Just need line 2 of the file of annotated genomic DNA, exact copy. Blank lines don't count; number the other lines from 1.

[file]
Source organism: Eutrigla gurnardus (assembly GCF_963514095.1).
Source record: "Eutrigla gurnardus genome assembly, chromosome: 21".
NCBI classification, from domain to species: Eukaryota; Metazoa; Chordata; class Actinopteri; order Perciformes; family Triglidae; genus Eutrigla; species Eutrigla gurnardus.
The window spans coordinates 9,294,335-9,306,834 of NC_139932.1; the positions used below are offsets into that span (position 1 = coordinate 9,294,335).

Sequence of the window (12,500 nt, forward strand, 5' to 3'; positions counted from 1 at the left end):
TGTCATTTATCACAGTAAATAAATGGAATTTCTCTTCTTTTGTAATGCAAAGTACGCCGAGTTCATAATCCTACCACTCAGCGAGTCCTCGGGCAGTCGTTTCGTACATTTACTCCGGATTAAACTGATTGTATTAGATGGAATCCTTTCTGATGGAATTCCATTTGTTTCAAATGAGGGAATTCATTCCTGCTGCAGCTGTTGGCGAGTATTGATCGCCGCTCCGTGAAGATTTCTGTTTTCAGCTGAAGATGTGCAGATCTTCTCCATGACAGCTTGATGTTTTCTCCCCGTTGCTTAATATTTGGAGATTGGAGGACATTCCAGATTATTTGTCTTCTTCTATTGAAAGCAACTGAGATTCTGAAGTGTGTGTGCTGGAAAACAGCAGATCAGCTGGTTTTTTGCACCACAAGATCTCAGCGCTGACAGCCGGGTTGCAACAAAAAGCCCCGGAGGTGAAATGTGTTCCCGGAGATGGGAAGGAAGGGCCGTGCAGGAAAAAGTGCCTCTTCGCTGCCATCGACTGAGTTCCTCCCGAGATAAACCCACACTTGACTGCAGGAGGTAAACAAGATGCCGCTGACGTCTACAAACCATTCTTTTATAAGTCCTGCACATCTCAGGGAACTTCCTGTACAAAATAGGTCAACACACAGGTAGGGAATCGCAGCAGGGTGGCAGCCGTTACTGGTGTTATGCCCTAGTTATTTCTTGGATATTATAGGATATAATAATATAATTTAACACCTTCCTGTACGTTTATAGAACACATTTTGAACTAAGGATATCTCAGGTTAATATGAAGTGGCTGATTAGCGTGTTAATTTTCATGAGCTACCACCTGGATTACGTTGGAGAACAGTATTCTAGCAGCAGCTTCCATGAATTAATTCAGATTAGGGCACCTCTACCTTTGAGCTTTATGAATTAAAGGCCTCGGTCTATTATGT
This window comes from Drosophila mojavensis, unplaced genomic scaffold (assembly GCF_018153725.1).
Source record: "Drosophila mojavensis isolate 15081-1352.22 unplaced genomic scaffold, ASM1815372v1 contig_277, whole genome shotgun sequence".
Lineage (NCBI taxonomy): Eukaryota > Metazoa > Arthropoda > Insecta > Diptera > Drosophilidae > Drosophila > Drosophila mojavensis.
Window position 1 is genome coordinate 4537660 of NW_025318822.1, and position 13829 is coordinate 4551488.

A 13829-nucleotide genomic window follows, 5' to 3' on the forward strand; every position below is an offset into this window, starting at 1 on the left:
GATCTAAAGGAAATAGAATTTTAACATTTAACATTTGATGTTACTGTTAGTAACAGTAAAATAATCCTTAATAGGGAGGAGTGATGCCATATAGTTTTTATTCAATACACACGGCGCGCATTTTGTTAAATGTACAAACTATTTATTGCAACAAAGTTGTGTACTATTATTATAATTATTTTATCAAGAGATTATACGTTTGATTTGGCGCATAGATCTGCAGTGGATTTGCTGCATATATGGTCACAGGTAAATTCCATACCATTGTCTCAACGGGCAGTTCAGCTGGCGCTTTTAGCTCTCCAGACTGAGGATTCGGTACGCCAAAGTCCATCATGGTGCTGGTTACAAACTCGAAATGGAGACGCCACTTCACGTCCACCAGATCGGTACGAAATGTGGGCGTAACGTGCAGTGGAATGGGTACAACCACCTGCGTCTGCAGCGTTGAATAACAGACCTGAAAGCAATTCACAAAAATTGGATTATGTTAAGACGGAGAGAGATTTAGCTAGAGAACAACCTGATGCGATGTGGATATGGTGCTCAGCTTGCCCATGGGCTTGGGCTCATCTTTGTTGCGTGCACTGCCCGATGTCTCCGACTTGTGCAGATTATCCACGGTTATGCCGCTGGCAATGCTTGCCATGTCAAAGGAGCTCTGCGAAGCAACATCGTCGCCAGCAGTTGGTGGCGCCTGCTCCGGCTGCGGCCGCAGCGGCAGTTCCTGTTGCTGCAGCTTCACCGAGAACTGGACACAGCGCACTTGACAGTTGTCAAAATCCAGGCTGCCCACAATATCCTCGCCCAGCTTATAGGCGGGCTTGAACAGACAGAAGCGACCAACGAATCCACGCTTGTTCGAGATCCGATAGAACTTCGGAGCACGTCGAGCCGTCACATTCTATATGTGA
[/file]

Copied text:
Source record: "Eutrigla gurnardus genome assembly, chromosome: 21".